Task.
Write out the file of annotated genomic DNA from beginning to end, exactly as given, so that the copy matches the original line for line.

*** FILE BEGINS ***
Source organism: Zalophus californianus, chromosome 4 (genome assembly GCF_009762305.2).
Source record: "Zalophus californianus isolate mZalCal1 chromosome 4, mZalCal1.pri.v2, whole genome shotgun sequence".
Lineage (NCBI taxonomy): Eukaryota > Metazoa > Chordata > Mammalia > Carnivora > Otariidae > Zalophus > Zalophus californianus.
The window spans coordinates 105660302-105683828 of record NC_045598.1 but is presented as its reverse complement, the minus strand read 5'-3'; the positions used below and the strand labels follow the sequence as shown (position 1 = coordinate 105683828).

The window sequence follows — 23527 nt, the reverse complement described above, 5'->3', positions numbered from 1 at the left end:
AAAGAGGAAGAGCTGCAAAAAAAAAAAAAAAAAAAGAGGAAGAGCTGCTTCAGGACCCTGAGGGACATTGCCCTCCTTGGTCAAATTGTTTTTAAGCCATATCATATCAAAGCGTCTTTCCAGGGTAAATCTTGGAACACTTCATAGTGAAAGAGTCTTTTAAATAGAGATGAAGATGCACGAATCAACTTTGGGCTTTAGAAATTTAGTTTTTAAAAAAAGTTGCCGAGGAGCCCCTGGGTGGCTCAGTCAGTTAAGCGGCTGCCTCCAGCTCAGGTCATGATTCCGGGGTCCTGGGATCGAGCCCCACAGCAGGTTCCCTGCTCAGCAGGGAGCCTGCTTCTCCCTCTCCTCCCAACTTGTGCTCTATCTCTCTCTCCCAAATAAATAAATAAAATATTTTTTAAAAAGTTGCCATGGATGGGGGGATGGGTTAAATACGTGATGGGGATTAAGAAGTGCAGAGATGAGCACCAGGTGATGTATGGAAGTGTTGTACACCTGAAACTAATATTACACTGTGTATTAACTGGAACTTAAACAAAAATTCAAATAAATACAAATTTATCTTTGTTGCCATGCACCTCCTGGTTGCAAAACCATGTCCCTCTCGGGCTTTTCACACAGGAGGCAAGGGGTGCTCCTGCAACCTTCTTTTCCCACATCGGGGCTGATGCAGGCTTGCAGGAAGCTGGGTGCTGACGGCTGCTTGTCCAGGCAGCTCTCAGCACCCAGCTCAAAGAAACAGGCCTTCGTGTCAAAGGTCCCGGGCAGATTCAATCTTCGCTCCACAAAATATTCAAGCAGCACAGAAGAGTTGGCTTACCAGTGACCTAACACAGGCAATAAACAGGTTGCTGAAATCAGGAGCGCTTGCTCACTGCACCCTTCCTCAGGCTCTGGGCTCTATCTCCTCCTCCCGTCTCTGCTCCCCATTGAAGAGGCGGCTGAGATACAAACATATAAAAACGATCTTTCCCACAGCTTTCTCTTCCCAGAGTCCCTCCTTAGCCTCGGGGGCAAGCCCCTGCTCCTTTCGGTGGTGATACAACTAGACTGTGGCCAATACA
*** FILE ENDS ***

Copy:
Source organism: Zalophus californianus, chromosome 4 (genome assembly GCF_009762305.2).
Source record: "Zalophus californianus isolate mZalCal1 chromosome 4, mZalCal1.pri.v2, whole genome shotgun sequence".
Lineage (NCBI taxonomy): Eukaryota > Metazoa > Chordata > Mammalia > Carnivora > Otariidae > Zalophus > Zalophus californianus.
The window spans coordinates 105660302-105683828 of record NC_045598.1 but is presented as its reverse complement, the minus strand read 5'-3'; the positions used below and the strand labels follow the sequence as shown (position 1 = coordinate 105683828).

The window sequence follows — 23527 nt, the reverse complement described above, 5'->3', positions numbered from 1 at the left end:
AAAGAGGAAGAGCTGCAAAAAAAAAAAAAAAAAAAGAGGAAGAGCTGCTTCAGGACCCTGAGGGACATTGCCCTCCTTGGTCAAATTGTTTTTAAGCCATATCATATCAAAGCGTCTTTCCAGGGTAAATCTTGGAACACTTCATAGTGAAAGAGTCTTTTAAATAGAGATGAAGATGCACGAATCAACTTTGGGCTTTAGAAATTTAGTTTTTAAAAAAAGTTGCCGAGGAGCCCCTGGGTGGCTCAGTCAGTTAAGCGGCTGCCTCCAGCTCAGGTCATGATTCCGGGGTCCTGGGATCGAGCCCCACAGCAGGTTCCCTGCTCAGCAGGGAGCCTGCTTCTCCCTCTCCTCCCAACTTGTGCTCTATCTCTCTCTCCCAAATAAATAAATAAAATATTTTTTAAAAAGTTGCCATGGATGGGGGGATGGGTTAAATACGTGATGGGGATTAAGAAGTGCAGAGATGAGCACCAGGTGATGTATGGAAGTGTTGTACACCTGAAACTAATATTACACTGTGTATTAACTGGAACTTAAACAAAAATTCAAATAAATACAAATTTATCTTTGTTGCCATGCACCTCCTGGTTGCAAAACCATGTCCCTCTCGGGCTTTTCACACAGGAGGCAAGGGGTGCTCCTGCAACCTTCTTTTCCCACATCGGGGCTGATGCAGGCTTGCAGGAAGCTGGGTGCTGACGGCTGCTTGTCCAGGCAGCTCTCAGCACCCAGCTCAAAGAAACAGGCCTTCGTGTCAAAGGTCCCGGGCAGATTCAATCTTCGCTCCACAAAATATTCAAGCAGCACAGAAGAGTTGGCTTACCAGTGACCTAACACAGGCAATAAACAGGTTGCTGAAATCAGGAGCGCTTGCTCACTGCACCCTTCCTCAGGCTCTGGGCTCTATCTCCTCCTCCCGTCTCTGCTCCCCATTGAAGAGGCGGCTGAGATACAAACATATAAAAACGATCTTTCCCACAGCTTTCTCTTCCCAGAGTCCCTCCTTAGCCTCGGGGGCAAGCCCCTGCTCCTTTCGGTGGTGATACAACTAGACTGTGGCCAATACA